N queens on an fpga: mathematics,programming, or both?

Jan Kuper, Rinse Wester

Research output: Chapter in Book/Report/Conference proceedingConference contribution

Abstract

This paper presents a design methodology for deriving an FPGA implementation directly from a mathematical specification, thus avoiding the switch in semantic perspective as is present in widely applied methods which include an imperative implementation as an intermediate step. The first step in the method presented in this paper is to transform a mathematical specification into a Haskell program. The next step is to make repetition structures explicit by higher order functions, and after that rewrite the specification in the form of a Mealy Machine. Finally, adaptations have to be made in order to comply to the fixed nature of hardware. The result is then given to CaSH, a compiler which generates synthesizable VHDL from the resulting Haskell code. An advantage of the approach presented here is that in all phases of the process the design can be directly simulated by executing the defining code in a standard Haskell environment. To illustrate the design process, the N queens problem is chosen as a running example.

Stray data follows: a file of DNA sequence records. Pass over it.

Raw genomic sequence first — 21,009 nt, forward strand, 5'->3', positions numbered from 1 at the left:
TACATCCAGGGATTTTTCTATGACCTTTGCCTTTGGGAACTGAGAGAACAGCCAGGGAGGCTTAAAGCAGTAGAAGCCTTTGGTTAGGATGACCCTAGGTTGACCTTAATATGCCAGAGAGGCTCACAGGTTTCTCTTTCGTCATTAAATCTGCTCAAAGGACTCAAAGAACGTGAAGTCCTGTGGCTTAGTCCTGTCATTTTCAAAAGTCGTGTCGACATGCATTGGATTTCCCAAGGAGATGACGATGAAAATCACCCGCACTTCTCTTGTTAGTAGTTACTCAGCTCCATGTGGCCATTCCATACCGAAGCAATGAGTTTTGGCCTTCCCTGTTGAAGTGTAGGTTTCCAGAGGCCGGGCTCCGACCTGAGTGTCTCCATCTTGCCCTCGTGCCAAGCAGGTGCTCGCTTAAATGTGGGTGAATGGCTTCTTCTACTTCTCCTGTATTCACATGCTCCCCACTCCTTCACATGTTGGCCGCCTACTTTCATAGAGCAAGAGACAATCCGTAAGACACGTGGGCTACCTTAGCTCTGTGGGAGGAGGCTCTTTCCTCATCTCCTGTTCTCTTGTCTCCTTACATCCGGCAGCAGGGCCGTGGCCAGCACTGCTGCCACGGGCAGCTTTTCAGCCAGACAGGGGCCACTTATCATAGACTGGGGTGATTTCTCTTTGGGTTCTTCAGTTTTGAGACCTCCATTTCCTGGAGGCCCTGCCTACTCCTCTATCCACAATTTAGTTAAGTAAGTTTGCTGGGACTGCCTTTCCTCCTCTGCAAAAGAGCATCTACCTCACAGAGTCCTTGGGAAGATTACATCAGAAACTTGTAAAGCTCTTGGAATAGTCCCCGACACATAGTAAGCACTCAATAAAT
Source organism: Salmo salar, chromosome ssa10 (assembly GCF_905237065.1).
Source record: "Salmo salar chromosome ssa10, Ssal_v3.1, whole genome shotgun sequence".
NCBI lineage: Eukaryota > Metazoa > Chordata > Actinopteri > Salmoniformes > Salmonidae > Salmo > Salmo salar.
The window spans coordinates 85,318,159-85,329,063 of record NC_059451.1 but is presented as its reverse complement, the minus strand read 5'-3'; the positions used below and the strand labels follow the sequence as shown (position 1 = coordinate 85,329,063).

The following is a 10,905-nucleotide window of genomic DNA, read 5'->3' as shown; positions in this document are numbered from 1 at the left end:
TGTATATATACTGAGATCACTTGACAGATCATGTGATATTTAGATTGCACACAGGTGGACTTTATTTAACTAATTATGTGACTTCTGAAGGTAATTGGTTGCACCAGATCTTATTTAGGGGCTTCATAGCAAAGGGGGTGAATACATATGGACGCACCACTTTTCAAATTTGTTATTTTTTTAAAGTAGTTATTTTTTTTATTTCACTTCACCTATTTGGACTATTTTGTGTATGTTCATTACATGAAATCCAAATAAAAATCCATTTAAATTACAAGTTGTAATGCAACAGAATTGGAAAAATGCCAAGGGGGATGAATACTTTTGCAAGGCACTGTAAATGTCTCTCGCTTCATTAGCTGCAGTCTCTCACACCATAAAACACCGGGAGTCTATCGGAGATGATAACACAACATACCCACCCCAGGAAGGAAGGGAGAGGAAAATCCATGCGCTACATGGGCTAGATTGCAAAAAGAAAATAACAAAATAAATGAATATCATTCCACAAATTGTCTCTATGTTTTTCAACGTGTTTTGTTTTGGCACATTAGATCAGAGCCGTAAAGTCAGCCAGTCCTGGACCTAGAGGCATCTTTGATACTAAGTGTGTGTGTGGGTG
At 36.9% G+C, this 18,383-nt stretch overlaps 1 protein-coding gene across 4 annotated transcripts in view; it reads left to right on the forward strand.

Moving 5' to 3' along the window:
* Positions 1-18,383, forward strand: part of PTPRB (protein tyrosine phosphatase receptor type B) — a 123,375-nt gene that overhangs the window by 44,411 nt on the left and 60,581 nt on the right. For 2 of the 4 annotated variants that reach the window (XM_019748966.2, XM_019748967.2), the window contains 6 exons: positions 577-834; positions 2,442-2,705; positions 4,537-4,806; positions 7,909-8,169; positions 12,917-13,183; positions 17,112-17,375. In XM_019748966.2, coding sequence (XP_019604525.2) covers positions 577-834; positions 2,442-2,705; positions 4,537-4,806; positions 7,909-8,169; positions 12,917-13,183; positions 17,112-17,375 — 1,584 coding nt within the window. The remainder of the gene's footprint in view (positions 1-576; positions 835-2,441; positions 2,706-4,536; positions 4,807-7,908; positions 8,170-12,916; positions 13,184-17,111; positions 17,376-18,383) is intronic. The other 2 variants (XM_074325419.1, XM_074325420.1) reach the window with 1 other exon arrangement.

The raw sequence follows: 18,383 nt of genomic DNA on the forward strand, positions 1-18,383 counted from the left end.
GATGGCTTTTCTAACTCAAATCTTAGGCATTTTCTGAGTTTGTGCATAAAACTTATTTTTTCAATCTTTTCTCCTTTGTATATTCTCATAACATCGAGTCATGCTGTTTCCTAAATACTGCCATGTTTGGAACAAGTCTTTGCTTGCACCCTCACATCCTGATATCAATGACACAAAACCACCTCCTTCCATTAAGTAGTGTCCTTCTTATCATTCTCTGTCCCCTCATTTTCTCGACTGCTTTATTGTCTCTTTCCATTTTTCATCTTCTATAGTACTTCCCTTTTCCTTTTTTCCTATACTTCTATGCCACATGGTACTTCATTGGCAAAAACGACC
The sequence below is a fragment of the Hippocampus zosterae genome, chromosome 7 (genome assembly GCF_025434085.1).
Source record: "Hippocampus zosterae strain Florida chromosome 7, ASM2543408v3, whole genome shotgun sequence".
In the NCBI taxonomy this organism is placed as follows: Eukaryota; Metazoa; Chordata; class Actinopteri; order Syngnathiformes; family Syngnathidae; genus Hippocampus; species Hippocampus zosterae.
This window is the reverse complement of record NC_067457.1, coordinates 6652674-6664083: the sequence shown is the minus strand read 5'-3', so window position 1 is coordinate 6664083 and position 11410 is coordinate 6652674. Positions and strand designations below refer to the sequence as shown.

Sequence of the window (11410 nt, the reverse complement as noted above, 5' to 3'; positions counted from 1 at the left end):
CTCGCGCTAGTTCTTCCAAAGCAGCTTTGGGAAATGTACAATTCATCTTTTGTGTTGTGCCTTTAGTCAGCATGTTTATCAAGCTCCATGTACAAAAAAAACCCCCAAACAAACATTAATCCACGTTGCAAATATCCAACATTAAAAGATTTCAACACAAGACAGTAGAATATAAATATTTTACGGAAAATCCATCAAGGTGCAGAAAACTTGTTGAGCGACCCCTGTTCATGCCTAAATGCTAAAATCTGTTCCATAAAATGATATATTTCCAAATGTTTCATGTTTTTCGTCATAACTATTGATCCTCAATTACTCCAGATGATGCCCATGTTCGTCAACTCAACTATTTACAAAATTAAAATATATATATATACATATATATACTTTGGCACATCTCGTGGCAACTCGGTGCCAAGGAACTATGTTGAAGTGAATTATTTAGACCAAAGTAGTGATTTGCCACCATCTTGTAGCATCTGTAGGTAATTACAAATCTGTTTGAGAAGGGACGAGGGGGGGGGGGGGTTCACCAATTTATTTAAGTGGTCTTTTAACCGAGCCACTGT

LanguageUndefined
Title of host publicationCommunicating Processes Architectures 2014
PublisherOpen Channel Publishing Ltd
Pages181-203
Number of pages23
ISBN (Print)978-0-9565409-8-0
StatePublished - 2014
EventCommunicating Process Architectures, CPA 2014 - University of Oxford, Oxford, United Kingdom
Duration: 24 Aug 201427 Aug 2014
Conference number: 36
http://www.wotug.org/cpa2014/

Publication series

Name
PublisherOpen Channel Publishing Ltd

Conference

ConferenceCommunicating Process Architectures, CPA 2014
Abbreviated titleCPA
CountryUnited Kingdom
CityOxford
Period24/08/1427/08/14
Internet address

Keywords

  • EC Grant Agreement nr.: FP7/610686
  • EWI-25851
  • CAES-EEA: Efficient Embedded Architectures
  • METIS-309934
  • FPGA Design
  • IR-94663
  • CλaSH
  • Model-based design

Cite this

Kuper, J., & Wester, R. (2014). N queens on an fpga: mathematics,programming, or both? In Communicating Processes Architectures 2014 (pp. 181-203). Open Channel Publishing Ltd.
Kuper, Jan ; Wester, Rinse. / N queens on an fpga: mathematics,programming, or both?. Communicating Processes Architectures 2014. Open Channel Publishing Ltd, 2014. pp. 181-203